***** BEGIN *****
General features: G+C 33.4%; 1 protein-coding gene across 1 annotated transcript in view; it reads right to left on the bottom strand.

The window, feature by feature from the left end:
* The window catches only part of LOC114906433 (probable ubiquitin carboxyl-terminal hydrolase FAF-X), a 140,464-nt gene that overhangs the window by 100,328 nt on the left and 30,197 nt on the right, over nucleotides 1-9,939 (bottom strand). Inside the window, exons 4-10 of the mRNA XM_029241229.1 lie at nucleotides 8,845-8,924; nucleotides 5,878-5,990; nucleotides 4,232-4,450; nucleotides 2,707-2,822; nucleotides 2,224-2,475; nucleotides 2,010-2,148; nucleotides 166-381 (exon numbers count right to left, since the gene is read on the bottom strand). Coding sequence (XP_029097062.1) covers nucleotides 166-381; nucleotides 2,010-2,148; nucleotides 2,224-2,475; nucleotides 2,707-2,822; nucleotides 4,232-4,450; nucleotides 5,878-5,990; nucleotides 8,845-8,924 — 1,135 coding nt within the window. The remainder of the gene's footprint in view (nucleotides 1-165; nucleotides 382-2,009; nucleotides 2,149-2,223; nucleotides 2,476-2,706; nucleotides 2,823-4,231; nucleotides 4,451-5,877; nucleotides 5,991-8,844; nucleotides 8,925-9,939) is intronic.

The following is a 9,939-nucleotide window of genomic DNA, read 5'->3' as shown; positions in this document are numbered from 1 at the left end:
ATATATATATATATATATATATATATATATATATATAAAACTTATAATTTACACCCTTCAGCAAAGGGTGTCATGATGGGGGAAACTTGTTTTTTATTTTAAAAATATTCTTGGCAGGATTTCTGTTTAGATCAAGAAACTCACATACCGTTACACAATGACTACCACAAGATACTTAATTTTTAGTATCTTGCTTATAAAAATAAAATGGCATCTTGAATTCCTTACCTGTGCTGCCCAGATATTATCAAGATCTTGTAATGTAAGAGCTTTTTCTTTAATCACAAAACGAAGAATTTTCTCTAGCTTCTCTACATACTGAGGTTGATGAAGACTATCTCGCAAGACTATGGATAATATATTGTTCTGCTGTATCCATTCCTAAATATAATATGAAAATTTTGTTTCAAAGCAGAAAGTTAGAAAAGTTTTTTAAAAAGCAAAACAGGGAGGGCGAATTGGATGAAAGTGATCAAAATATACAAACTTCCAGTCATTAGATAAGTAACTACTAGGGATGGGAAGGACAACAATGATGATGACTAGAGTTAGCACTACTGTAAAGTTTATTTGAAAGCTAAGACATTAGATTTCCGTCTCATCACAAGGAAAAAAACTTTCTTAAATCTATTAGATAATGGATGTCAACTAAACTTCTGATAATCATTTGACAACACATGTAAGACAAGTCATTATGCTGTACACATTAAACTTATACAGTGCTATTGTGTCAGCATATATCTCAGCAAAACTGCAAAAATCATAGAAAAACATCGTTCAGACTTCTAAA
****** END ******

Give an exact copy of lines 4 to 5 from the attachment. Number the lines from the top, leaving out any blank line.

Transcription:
The following is a 9,939-nucleotide window of genomic DNA, read 5'->3' as shown; positions in this document are numbered from 1 at the left end:
ATATATATATATATATATATATATATATATATATATAAAACTTATAATTTACACCCTTCAGCAAAGGGTGTCATGATGGGGGAAACTTGTTTTTTATTTTAAAAATATTCTTGGCAGGATTTCTGTTTAGATCAAGAAACTCACATACCGTTACACAATGACTACCACAAGATACTTAATTTTTAGTATCTTGCTTATAAAAATAAAATGGCATCTTGAATTCCTTACCTGTGCTGCCCAGATATTATCAAGATCTTGTAATGTAAGAGCTTTTTCTTTAATCACAAAACGAAGAATTTTCTCTAGCTTCTCTACATACTGAGGTTGATGAAGACTATCTCGCAAGACTATGGATAATATATTGTTCTGCTGTATCCATTCCTAAATATAATATGAAAATTTTGTTTCAAAGCAGAAAGTTAGAAAAGTTTTTTAAAAAGCAAAACAGGGAGGGCGAATTGGATGAAAGTGATCAAAATATACAAACTTCCAGTCATTAGATAAGTAACTACTAGGGATGGGAAGGACAACAATGATGATGACTAGAGTTAGCACTACTGTAAAGTTTATTTGAAAGCTAAGACATTAGATTTCCGTCTCATCACAAGGAAAAAAACTTTCTTAAATCTATTAGATAATGGATGTCAACTAAACTTCTGATAATCATTTGACAACACATGTAAGACAAGTCATTATGCTGTACACATTAAACTTATACAGTGCTATTGTGTCAGCATATATCTCAGCAAAACTGCAAAAATCATAGAAAAACATCGTTCAGACTTCTAAA